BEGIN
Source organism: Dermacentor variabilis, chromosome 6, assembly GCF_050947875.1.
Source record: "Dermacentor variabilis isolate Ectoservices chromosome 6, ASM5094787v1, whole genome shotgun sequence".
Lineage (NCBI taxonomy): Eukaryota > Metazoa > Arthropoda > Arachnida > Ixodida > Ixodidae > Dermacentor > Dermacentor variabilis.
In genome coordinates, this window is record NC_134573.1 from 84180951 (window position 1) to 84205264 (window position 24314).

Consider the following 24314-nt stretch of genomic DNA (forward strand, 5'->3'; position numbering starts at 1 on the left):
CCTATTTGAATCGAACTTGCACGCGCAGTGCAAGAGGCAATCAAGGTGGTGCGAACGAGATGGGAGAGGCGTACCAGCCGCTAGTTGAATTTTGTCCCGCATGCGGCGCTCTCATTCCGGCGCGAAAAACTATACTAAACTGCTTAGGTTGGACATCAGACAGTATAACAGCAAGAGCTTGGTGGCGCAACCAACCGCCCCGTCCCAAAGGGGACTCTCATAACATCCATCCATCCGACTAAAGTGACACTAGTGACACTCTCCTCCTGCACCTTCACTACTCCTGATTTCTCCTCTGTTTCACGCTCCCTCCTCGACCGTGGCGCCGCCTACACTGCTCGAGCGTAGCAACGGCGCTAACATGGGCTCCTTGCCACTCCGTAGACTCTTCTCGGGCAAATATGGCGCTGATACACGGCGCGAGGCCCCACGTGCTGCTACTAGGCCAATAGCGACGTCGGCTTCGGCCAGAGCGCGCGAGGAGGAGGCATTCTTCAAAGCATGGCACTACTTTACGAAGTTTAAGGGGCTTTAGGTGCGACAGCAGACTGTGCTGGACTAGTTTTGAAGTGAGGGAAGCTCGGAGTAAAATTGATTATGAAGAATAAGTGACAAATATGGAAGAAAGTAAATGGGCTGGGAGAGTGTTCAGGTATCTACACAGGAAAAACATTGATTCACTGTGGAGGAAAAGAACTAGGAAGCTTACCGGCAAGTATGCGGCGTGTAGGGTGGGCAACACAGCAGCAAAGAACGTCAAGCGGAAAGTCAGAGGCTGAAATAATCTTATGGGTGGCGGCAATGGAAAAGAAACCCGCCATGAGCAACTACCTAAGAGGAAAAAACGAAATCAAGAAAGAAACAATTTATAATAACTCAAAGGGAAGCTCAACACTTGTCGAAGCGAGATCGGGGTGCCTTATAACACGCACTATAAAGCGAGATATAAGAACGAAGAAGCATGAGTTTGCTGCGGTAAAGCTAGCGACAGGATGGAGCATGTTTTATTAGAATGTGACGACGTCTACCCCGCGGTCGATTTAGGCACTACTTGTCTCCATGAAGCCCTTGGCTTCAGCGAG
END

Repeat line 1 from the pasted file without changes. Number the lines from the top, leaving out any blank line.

Source organism: Dermacentor variabilis, chromosome 6, assembly GCF_050947875.1.